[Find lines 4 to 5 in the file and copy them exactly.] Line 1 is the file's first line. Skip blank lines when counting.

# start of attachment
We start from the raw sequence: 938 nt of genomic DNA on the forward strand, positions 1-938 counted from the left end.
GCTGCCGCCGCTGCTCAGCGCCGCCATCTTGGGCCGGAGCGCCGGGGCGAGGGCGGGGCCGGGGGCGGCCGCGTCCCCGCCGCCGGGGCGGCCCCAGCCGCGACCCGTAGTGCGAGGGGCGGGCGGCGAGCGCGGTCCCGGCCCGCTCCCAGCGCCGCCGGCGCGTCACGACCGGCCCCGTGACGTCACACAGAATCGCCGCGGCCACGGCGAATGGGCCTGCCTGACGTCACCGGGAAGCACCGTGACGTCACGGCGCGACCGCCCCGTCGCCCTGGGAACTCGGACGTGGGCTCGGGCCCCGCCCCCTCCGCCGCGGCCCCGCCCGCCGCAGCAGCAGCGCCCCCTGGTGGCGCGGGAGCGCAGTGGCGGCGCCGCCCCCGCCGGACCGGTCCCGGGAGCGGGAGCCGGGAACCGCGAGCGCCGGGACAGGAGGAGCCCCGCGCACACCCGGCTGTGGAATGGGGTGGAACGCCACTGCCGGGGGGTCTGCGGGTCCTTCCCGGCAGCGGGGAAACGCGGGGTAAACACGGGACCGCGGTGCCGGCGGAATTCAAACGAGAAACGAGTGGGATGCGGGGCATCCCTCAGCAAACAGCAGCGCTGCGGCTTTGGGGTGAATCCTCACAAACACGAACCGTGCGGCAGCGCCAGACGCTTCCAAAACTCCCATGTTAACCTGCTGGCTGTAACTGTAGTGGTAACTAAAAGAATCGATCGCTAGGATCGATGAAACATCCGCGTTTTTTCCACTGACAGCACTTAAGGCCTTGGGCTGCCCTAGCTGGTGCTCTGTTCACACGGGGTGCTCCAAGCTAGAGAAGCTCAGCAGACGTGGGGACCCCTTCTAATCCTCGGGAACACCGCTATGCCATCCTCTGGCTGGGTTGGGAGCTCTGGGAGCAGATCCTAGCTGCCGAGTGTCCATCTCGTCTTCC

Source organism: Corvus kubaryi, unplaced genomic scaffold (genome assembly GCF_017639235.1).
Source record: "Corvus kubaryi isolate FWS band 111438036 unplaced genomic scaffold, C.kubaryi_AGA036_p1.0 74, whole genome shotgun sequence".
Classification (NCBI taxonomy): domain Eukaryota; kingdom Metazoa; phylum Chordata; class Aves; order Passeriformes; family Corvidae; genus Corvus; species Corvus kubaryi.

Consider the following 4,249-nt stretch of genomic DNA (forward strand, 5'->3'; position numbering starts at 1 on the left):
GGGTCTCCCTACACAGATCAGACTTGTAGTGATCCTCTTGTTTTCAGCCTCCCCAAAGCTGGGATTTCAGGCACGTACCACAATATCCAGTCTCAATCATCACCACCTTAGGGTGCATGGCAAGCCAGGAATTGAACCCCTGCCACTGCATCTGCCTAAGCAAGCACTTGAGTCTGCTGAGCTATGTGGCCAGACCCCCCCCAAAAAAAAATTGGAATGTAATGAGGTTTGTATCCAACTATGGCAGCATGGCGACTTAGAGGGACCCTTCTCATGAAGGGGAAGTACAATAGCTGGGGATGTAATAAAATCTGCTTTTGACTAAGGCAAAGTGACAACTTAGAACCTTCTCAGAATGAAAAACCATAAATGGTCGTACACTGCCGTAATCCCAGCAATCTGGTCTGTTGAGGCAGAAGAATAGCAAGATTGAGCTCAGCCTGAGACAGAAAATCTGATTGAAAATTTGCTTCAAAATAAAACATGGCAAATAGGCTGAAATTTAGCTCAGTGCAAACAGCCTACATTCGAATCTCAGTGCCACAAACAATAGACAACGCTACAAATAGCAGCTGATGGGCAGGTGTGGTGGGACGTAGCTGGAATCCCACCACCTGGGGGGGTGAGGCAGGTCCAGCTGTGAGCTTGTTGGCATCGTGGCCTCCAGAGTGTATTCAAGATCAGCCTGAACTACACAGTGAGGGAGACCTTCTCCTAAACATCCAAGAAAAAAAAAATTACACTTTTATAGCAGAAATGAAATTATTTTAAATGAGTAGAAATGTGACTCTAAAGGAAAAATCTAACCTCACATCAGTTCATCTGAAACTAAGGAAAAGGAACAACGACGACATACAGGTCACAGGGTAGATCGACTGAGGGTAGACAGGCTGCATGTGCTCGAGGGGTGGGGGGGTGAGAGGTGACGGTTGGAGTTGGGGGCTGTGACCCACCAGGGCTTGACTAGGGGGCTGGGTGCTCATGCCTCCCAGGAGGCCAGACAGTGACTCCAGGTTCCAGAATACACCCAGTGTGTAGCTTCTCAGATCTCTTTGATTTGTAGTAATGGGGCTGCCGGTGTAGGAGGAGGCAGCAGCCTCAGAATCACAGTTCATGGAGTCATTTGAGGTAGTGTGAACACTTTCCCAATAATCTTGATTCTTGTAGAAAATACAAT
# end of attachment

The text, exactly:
Source record: "Corvus kubaryi isolate FWS band 111438036 unplaced genomic scaffold, C.kubaryi_AGA036_p1.0 74, whole genome shotgun sequence".
Classification (NCBI taxonomy): domain Eukaryota; kingdom Metazoa; phylum Chordata; class Aves; order Passeriformes; family Corvidae; genus Corvus; species Corvus kubaryi.